Me: “Joke’s on you, you raggedy bitch. I already have disordered eating!” 

My mom: *thinks I should be on a diet of loose soup, soft mush, and ginger ale like this all the time so I will lose weight*

Me: “Oh, right. Joke’s on me. This is why I have disordered eating in the first place.”

I told myself this joke and I laughed as hard as my infected throat would let me. But first, I had the most painful anxiety attack of my life alone in my childhood bedroom. Before this point, I hadn’t realized how easily and how badly my mom’s fatphobic comments could still trigger me. And I knew something needed to change. I had to acknowledge that I still had disordered eating patterns leftover from childhood and directly address how they connected with my feelings towards exercise. For the past year, I have been working very hard to unpack and dismantle harmful ideas I’ve carried with me for a long time about eating and exercise so that I can reform my relationship with them, as well as my body. 

I haven’t talked about this to such an extent before, and certainly not in public, and I’m hoping that venting will help me be able to get through this. The truth is that I have spent years feeling a complex hatred towards and longing for both eating and exercising. I needed to stop feeling guilty for eating until I am full and satiated. I deserve to be nourished and fulfilled. I deserve to be abundant. I needed to stop thinking of exercise as a punishment for the way I look, as something that I just have to accept as a painful, uncomfortable experience filled with shame. 

There are many things I have to continually remind myself of during this process because, FUCK, they are so easy to forget when you’ve spent your entire existence being told the exact opposite:

– There is no such thing as bad food. 

– Exercise should never be a form of punishment. 

– Your body knows when it’s hungry. Listen to it. 

– You never need to earn your food with exercise.

– You never need to pay for your right to eat with exercise. 

– Please do not feel guilty for eating. 

– Please do not feel guilty for being full. 

– You never have to pay for your right to rest with exercise. 

– You are always allowed to be still and relax. 

– You are always allowed to move your body in ways that feel good and affirm you. 

– You are always allowed to be fat. 

– Please do not feel shame for being fat.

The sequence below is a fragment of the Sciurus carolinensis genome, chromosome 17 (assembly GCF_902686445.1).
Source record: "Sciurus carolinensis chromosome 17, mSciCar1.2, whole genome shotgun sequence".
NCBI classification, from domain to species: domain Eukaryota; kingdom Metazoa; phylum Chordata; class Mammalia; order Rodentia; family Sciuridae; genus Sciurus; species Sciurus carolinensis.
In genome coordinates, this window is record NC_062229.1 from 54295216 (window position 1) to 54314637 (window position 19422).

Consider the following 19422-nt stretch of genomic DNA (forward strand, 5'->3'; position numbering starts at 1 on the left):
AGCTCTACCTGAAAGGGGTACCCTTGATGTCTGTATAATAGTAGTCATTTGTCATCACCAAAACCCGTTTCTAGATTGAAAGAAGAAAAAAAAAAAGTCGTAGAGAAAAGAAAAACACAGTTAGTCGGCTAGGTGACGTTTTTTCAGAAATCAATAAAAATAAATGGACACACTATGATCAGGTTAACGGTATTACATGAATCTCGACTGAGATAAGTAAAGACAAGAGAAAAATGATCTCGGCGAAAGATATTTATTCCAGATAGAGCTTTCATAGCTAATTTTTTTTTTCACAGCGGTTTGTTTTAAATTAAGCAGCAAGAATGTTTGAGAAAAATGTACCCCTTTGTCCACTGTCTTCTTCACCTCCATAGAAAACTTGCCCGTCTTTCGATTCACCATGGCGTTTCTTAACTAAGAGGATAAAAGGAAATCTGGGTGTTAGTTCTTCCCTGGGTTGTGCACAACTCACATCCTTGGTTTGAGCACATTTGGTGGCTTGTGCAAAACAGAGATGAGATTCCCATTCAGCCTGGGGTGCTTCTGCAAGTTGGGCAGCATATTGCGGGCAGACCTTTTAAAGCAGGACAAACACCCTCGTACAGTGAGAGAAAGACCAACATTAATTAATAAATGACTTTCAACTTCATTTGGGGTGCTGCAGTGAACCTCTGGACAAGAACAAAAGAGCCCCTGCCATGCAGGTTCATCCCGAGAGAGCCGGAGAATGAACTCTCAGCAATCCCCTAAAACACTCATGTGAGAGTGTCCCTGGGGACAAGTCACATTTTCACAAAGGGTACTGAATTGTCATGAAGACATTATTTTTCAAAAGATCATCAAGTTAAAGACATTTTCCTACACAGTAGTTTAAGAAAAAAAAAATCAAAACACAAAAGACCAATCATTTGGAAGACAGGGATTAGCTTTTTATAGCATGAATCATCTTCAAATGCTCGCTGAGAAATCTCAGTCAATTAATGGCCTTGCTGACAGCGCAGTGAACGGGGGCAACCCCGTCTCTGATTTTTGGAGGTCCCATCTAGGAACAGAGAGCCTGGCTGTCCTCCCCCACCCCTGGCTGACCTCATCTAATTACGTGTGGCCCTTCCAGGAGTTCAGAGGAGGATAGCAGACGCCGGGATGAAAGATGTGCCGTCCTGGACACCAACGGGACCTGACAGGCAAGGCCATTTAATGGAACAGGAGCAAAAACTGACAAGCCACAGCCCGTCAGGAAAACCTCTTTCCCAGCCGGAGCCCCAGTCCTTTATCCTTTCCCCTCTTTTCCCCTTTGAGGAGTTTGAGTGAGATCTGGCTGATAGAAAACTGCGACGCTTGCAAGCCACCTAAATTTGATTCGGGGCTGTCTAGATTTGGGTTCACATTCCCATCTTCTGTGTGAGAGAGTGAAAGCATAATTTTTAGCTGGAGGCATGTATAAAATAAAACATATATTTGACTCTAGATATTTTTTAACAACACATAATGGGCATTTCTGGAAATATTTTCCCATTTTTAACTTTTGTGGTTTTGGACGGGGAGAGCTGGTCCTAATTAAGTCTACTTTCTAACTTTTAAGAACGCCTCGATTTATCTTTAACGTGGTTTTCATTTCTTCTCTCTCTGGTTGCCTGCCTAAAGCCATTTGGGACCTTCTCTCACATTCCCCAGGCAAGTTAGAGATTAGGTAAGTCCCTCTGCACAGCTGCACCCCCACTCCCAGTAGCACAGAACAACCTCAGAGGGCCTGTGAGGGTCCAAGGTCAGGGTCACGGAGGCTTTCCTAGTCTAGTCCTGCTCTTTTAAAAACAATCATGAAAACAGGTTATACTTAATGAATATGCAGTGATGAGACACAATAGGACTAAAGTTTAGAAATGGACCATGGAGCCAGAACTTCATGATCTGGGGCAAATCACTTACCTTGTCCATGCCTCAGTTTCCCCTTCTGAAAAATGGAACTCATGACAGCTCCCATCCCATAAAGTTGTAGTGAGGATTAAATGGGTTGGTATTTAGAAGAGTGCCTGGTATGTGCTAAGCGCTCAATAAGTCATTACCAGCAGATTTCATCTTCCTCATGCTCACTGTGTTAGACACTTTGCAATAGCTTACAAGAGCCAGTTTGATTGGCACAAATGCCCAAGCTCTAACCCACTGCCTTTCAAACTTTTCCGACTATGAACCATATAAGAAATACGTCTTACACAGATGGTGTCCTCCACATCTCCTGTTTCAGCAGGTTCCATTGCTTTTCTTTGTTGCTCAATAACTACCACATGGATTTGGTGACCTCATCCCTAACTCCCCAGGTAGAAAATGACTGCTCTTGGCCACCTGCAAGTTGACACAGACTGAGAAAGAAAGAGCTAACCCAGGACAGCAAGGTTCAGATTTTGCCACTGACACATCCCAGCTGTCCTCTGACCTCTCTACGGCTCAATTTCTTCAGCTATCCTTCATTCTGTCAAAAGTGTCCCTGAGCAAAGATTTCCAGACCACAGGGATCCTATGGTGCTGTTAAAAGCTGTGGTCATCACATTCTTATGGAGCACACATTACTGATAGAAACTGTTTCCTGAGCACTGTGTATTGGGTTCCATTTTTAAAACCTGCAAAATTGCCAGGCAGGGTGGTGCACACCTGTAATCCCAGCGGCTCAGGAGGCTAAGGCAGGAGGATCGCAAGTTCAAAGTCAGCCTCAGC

– Please do not feel shame for eating while fat. 

– You are always allowed to celebrate and glorify your body. 

– You are never required to be perfect at the exercise you choose. 

– Eating and exercise are never in competition with each other. 

– Never blame yourself for where you used to be. 

– Always be proud of how far you’ve come. 

I know my mom did her best with the tools she had. She, too, is a product of the racialized and gendered fatphobia aimed at Black womxn and kept alive through both Black patriarchal and white supremacist ideals. But I also know that it does me no good to not fully acknowledge the ways she has contributed to my difficult relationships with my body, but especially eating and exercise. As I am working to reform and improve each of these relationships, it’s imperative that I tell the truth about where I learned the lessons that have left me stagnated and held me hostage for so long. 


Christmas time is approaching again, and I know it will offer up more opportunities for conversations, both familial and cultural, about “earning” and “working off” holiday meals. There will be a heightened sense of shame around food and rest for everyone, particularly for visibly fat folks who hear and read this type of rhetoric in excess year-round. I have made significant progress this past year, but I know I still have a ways to go. Even as I work through my own process, I will always hold space for other fat folks, other folks with disordered eating patterns, exercise anxiety, and trauma from fatphobic abuses. These lessons I have learned and will continue to learn, are yours, too. This season, I hope you will be gentle with yourself and take from these reminders whatever you need to help you get through the holiday and any other day when it all feels like too much. 

Sherronda (she/they) is an essayist, editor, and storyteller writing pop culture and media analysis through a Black feminist lens with historical and cultural context. They often find themselves transfixed by Black monstrosity, survival, and resistance in the horror genre and its many fantastical narratives, especially zombie lore. Read more of their work at Black Youth Project.